Finally, we believe in the old-fashioned tenets of successful business. We are focused on profitability, building an impeccable reputation with our customers by providing the best support around our software, and on continuing research and development to make sure that our customers are buying into a roadmap that will always be state-of-the-art.

Some of our competitors seem to be focusing on venture capital, etc. Having lived through the rise and fall of Silicon Alley and the Internet boom, we're much more focused on our core value proposition, solving customers' problems, profitability and long-term innovation than growing for the sake of growth.

Q. OK Mike lets make some predictions, what will be the top two initiatives that we will be discussing at SpeechTEK 2005?
A. Next year, the hot topics will be the increasing importance of the enterprise middle-tier (i.e., application server) in the contact center and the further standardization of technologies for speech deployments. 

The role of the IT middle tier in the contact center is undeniable; it's just a question of when some vendors will start to support what customers are asking for.

On the latter point, we believe that our industry must continue to open up our solutions and encourage participation from a broad range of vendors. An example is the work we're doing with IBM around Eclipse, integrating proven tools and components from multiple vendors. 

Q. Last year Audium and Convergys were the inaugural winners of the Speech Solution CHALLENGE Peoples Choice Award what do you think were your keys to success?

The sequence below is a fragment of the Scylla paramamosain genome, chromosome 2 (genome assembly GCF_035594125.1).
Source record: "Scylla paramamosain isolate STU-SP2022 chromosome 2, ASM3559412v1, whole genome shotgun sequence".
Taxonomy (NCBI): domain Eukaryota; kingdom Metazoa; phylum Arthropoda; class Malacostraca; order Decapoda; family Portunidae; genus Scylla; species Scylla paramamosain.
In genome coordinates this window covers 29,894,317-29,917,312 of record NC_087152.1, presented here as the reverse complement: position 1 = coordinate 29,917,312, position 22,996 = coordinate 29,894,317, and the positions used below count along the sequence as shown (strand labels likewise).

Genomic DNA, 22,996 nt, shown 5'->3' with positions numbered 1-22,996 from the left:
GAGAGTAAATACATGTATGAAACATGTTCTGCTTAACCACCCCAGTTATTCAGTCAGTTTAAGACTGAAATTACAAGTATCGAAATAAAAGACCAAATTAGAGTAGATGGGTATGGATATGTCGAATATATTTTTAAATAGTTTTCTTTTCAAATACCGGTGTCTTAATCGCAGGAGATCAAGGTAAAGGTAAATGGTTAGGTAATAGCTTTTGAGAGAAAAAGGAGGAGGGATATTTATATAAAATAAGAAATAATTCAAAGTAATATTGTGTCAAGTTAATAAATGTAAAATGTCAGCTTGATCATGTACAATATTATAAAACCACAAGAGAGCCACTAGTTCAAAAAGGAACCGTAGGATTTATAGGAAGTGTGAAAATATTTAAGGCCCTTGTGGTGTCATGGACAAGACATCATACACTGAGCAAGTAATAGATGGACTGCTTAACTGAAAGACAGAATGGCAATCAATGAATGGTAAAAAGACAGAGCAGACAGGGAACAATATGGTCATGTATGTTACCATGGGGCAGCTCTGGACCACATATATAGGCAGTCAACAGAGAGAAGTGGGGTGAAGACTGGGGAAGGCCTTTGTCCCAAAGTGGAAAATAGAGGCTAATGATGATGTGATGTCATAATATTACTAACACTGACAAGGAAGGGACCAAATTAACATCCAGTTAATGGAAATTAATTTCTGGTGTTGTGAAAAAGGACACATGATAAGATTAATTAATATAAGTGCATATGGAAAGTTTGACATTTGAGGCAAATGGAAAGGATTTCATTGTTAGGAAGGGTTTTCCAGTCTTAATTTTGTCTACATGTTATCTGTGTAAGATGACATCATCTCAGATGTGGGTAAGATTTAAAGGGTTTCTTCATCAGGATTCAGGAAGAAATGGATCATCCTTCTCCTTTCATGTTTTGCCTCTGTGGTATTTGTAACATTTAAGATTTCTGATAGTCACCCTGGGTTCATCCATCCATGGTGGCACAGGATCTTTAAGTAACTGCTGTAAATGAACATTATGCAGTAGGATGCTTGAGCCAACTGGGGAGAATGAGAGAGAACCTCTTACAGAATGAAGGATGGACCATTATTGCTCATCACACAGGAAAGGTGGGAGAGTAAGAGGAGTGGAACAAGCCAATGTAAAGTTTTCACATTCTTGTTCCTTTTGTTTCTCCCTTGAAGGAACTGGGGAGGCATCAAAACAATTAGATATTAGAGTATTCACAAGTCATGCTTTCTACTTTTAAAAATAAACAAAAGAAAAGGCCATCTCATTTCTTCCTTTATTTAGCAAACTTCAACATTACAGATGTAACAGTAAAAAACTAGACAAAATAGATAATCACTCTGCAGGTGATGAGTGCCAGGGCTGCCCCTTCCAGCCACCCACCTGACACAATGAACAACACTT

A. That was a great event and an innovative showcase that both Audium and Convergys were happy to be a part of.   In these kinds of scenarios, building under an unnatural time crunch, the team you have really makes the difference.  We had a great team, and it helped that they knew that the technology would just work out of the box so they didn't have to spend time debugging heartbeat functionality. Frankly, though, I would say that luck had as much to do with it as anything else.

We're looking forward to this year's event because it pushes the industry to - pardon the cliché - eat their own dog food in a high stress scenario.

Q. Any last thoughts you care to share with us? 
A. Ultimately, speech is underdeployed relative to the value it provides and the actual technology readiness.  We believe that some vendors get too caught up in selling their widgets -- the technology -- and not providing solutions; these "widgeteers" end up confusing customers.

The debate around whether and how to build a speech application is over.  The industry now has to articulate solutions that dovetail with broader business initiatives and not just focus on point solutions and cost savings in the call center.  We've been working with our partners on this initiative and have been seeing excellent results.